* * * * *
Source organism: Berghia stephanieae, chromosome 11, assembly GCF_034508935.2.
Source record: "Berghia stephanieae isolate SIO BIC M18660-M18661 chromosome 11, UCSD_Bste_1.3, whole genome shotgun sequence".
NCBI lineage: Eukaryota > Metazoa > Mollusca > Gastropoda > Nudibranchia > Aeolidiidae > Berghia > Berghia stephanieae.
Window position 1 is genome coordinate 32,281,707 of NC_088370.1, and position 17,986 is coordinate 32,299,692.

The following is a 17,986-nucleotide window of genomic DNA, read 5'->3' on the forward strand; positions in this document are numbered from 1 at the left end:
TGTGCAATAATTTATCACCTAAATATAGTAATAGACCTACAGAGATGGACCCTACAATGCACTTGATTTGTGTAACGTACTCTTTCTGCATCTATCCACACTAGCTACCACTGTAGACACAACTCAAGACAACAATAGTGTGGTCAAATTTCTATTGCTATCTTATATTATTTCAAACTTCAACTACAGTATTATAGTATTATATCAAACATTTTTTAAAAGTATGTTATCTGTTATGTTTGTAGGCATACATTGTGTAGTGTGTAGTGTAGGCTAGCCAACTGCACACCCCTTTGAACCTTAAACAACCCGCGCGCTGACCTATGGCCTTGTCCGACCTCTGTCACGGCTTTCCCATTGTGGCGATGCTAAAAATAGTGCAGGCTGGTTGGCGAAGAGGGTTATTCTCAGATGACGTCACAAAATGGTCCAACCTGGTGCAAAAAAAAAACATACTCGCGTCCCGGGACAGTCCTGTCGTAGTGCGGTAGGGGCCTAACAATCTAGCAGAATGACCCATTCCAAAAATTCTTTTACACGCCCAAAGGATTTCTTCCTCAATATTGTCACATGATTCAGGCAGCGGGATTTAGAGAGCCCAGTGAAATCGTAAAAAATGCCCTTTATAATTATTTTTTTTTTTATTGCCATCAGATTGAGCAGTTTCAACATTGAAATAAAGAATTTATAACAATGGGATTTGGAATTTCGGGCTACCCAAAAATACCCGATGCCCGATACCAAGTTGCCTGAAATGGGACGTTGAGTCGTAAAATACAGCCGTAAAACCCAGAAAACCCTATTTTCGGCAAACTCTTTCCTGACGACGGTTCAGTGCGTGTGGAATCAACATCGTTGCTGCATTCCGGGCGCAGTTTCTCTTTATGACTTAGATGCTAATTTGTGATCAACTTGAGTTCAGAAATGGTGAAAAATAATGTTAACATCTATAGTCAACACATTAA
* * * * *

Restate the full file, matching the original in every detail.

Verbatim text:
Source organism: Berghia stephanieae, chromosome 11, assembly GCF_034508935.2.
Source record: "Berghia stephanieae isolate SIO BIC M18660-M18661 chromosome 11, UCSD_Bste_1.3, whole genome shotgun sequence".
NCBI lineage: Eukaryota > Metazoa > Mollusca > Gastropoda > Nudibranchia > Aeolidiidae > Berghia > Berghia stephanieae.
Window position 1 is genome coordinate 32,281,707 of NC_088370.1, and position 17,986 is coordinate 32,299,692.

The following is a 17,986-nucleotide window of genomic DNA, read 5'->3' on the forward strand; positions in this document are numbered from 1 at the left end:
TGTGCAATAATTTATCACCTAAATATAGTAATAGACCTACAGAGATGGACCCTACAATGCACTTGATTTGTGTAACGTACTCTTTCTGCATCTATCCACACTAGCTACCACTGTAGACACAACTCAAGACAACAATAGTGTGGTCAAATTTCTATTGCTATCTTATATTATTTCAAACTTCAACTACAGTATTATAGTATTATATCAAACATTTTTTAAAAGTATGTTATCTGTTATGTTTGTAGGCATACATTGTGTAGTGTGTAGTGTAGGCTAGCCAACTGCACACCCCTTTGAACCTTAAACAACCCGCGCGCTGACCTATGGCCTTGTCCGACCTCTGTCACGGCTTTCCCATTGTGGCGATGCTAAAAATAGTGCAGGCTGGTTGGCGAAGAGGGTTATTCTCAGATGACGTCACAAAATGGTCCAACCTGGTGCAAAAAAAAAACATACTCGCGTCCCGGGACAGTCCTGTCGTAGTGCGGTAGGGGCCTAACAATCTAGCAGAATGACCCATTCCAAAAATTCTTTTACACGCCCAAAGGATTTCTTCCTCAATATTGTCACATGATTCAGGCAGCGGGATTTAGAGAGCCCAGTGAAATCGTAAAAAATGCCCTTTATAATTATTTTTTTTTTTATTGCCATCAGATTGAGCAGTTTCAACATTGAAATAAAGAATTTATAACAATGGGATTTGGAATTTCGGGCTACCCAAAAATACCCGATGCCCGATACCAAGTTGCCTGAAATGGGACGTTGAGTCGTAAAATACAGCCGTAAAACCCAGAAAACCCTATTTTCGGCAAACTCTTTCCTGACGACGGTTCAGTGCGTGTGGAATCAACATCGTTGCTGCATTCCGGGCGCAGTTTCTCTTTATGACTTAGATGCTAATTTGTGATCAACTTGAGTTCAGAAATGGTGAAAAATAATGTTAACATCTATAGTCAACACATTAA